Refunds, less a $200 processing fee, will be granted if requested no later than May 26, 2017. At that time, you can also discuss sending a substitute. We reserve the right to discontinue, postpone, or combine classes, and to change instructors. Every effort will be made to notify enrollees of any changes or cancellations.
Accommodations & Parking
Campus Bike Rental. The UC Davis campus is one of the largest in the University of California system (5,300 acres). The UC Davis Bike Barn offers rental bicycles to help speed your navigation around campus. Located in downtown Davis, Ken's Bike & Ski also offers bike rentals on a weekly basis, with extended business hours, including Saturday and Sunday.
Internet Access. Postharvest Short Course participants will be provided access to a non-secured campus guest wireless account. The UC Davis campus has a number of wireless hot spots, including the ARC where we'll be meeting the first week, as well as the Segundo Dining Commons, the Memorial Union, and Shields Library.
Parking. Daily campus parking permits cost $9/day and during the first week the permits may be purchased at kiosks near the entrance of the parking lot. Please notify the registration coordinator if you will be parking a vehicle on campus during the week of the field tour.
Air Travel. The closest airport to Davis is Sacramento International (a 25 minute drive); we encourage the 2-Week participants to use this airport as the Field Tour bus completes its route at the UC Davis campus.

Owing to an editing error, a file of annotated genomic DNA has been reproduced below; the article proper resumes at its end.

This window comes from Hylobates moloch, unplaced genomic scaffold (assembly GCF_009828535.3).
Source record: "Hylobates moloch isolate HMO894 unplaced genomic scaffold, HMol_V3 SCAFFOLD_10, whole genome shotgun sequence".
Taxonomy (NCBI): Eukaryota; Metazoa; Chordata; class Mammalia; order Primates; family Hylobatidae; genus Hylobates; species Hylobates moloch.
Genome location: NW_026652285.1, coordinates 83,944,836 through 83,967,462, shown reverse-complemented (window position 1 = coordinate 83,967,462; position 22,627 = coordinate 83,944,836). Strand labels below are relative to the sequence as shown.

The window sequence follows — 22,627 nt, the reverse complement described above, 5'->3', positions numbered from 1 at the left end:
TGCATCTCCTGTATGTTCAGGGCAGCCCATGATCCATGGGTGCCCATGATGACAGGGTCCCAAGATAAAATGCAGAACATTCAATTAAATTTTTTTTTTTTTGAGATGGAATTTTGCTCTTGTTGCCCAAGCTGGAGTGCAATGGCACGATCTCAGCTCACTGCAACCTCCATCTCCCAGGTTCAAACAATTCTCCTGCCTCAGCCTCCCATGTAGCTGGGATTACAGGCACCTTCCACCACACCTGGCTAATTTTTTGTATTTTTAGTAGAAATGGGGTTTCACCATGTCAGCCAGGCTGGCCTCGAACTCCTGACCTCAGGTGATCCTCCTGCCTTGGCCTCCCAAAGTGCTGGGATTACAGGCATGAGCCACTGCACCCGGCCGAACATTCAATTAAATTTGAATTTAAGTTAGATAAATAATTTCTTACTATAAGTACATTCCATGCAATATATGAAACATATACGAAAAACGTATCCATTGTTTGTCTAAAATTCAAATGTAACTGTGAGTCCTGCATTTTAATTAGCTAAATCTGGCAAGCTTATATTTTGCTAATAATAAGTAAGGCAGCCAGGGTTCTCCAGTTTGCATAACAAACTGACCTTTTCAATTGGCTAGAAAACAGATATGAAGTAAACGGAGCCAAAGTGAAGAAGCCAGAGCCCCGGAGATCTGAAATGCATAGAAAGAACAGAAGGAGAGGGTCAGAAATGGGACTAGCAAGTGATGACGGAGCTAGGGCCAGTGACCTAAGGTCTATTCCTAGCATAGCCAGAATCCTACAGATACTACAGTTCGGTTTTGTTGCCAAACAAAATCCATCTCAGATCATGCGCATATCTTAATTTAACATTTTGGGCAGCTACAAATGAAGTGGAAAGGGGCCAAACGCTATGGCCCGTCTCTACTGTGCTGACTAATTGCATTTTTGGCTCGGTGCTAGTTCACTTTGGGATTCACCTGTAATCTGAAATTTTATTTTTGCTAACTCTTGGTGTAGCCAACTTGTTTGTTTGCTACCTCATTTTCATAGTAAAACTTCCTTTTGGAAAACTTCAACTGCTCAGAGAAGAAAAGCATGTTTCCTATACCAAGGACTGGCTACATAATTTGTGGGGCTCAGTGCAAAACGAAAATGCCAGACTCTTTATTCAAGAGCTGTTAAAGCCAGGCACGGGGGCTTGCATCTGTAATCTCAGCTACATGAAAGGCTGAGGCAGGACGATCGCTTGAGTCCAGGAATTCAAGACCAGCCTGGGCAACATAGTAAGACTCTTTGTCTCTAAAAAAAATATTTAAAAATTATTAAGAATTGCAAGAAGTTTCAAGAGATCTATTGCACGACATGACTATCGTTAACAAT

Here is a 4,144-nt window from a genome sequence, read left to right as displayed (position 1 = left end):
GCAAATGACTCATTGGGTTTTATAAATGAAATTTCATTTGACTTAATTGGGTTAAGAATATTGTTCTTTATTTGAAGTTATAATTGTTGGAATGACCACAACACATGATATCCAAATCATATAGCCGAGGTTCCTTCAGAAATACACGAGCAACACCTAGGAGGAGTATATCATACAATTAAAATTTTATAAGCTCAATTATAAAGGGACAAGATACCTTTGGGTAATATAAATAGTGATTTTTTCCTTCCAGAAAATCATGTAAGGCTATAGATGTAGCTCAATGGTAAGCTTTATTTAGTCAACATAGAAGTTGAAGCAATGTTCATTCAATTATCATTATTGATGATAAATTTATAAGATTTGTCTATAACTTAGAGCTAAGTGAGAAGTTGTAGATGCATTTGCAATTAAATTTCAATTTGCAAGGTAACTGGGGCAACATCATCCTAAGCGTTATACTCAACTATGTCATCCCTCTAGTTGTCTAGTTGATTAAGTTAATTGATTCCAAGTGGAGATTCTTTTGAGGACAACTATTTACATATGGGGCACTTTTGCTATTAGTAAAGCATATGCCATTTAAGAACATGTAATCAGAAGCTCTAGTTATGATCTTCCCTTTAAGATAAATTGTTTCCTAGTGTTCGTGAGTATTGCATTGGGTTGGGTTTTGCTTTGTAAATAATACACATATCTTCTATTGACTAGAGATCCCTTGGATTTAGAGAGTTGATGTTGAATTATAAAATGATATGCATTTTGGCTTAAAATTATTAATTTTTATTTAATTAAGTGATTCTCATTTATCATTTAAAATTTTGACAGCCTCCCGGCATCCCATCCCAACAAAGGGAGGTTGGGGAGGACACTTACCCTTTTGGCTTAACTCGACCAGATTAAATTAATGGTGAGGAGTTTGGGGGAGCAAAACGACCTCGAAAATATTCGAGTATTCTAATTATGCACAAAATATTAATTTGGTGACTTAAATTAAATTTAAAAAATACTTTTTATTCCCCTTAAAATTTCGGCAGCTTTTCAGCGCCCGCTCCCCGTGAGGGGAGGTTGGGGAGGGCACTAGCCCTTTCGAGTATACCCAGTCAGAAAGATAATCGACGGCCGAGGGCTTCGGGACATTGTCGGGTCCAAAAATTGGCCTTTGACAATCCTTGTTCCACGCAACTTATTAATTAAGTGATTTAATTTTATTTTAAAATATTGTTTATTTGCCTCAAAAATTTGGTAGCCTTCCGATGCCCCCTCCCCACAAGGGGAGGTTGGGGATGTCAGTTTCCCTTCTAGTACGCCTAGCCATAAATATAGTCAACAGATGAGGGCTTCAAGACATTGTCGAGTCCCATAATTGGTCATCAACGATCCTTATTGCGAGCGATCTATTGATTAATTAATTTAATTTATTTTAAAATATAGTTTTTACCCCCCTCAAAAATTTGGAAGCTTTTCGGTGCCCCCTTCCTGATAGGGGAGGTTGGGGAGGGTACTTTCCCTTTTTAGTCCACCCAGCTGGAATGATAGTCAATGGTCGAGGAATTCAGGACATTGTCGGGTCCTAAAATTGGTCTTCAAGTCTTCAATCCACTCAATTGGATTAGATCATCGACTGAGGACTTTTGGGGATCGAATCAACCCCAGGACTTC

Dr. Elizabeth Jeanne Mitcham
Beth Mitcham received a Ph.D. in Horticulture from the University of Maryland. She joined the University of California at Davis in 1992, and currently serves as Director of the Postharvest Technology Center and as Associate Director of the Horticulture Collaborative Research Program, promoting horticulture in developing countries. Dr. Mitcham leads an applied and fundamental research program focused on improving the quality of fruit for US consumers and the viability of the California produce industry. She works closely with the fruit industry in California to develop strategies for maintaining postharvest quality of fruit, especially apples, sweet cherries, pears, berries, pomegranates and nut crops.
For more information on technical content, please contact:
Dr Elizabeth Jeanne Mitcham
Title: CE & AES Postharvest Pomologist
Department of Plant Sciences,
One Shields Avenue
1047 Wickson Hall
Davis, CA 95616-8683
Phone: (530) 752-7512